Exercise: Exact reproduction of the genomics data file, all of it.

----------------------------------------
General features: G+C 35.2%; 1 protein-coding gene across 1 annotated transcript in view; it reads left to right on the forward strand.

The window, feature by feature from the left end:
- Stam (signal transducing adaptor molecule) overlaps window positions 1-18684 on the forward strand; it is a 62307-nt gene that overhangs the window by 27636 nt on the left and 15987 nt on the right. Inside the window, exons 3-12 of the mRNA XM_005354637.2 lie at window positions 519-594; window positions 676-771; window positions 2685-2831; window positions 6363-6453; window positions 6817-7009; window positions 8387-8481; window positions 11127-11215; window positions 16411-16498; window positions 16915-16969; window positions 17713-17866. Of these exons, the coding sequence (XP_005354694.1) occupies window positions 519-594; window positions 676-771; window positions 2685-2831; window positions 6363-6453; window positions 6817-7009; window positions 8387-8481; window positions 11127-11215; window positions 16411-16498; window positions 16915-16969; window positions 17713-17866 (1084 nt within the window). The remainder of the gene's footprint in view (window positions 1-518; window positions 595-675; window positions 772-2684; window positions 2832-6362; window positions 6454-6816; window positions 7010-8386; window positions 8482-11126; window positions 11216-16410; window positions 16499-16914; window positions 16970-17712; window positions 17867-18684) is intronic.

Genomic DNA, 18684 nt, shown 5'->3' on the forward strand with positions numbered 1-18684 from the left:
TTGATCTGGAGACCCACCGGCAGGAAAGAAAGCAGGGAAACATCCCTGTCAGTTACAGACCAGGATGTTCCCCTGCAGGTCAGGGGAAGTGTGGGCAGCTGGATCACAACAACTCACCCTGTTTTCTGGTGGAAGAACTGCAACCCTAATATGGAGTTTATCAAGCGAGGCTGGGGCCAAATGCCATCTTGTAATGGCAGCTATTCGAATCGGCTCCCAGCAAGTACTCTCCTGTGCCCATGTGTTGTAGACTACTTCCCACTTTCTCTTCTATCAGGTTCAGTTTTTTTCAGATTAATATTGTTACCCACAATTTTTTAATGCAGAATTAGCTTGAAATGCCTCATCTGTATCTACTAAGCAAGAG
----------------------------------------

General features: G+C 35.2%; 1 protein-coding gene across 1 annotated transcript in view; it reads left to right on the forward strand.

The window, feature by feature from the left end:
- Stam (signal transducing adaptor molecule) overlaps window positions 1-18684 on the forward strand; it is a 62307-nt gene that overhangs the window by 27636 nt on the left and 15987 nt on the right. Inside the window, exons 3-12 of the mRNA XM_005354637.2 lie at window positions 519-594; window positions 676-771; window positions 2685-2831; window positions 6363-6453; window positions 6817-7009; window positions 8387-8481; window positions 11127-11215; window positions 16411-16498; window positions 16915-16969; window positions 17713-17866. Of these exons, the coding sequence (XP_005354694.1) occupies window positions 519-594; window positions 676-771; window positions 2685-2831; window positions 6363-6453; window positions 6817-7009; window positions 8387-8481; window positions 11127-11215; window positions 16411-16498; window positions 16915-16969; window positions 17713-17866 (1084 nt within the window). The remainder of the gene's footprint in view (window positions 1-518; window positions 595-675; window positions 772-2684; window positions 2832-6362; window positions 6454-6816; window positions 7010-8386; window positions 8482-11126; window positions 11216-16410; window positions 16499-16914; window positions 16970-17712; window positions 17867-18684) is intronic.

Genomic DNA, 18684 nt, shown 5'->3' on the forward strand with positions numbered 1-18684 from the left:
TTGATCTGGAGACCCACCGGCAGGAAAGAAAGCAGGGAAACATCCCTGTCAGTTACAGACCAGGATGTTCCCCTGCAGGTCAGGGGAAGTGTGGGCAGCTGGATCACAACAACTCACCCTGTTTTCTGGTGGAAGAACTGCAACCCTAATATGGAGTTTATCAAGCGAGGCTGGGGCCAAATGCCATCTTGTAATGGCAGCTATTCGAATCGGCTCCCAGCAAGTACTCTCCTGTGCCCATGTGTTGTAGACTACTTCCCACTTTCTCTTCTATCAGGTTCAGTTTTTTTCAGATTAATATTGTTACCCACAATTTTTTAATGCAGAATTAGCTTGAAATGCCTCATCTGTATCTACTAAGCAAGAG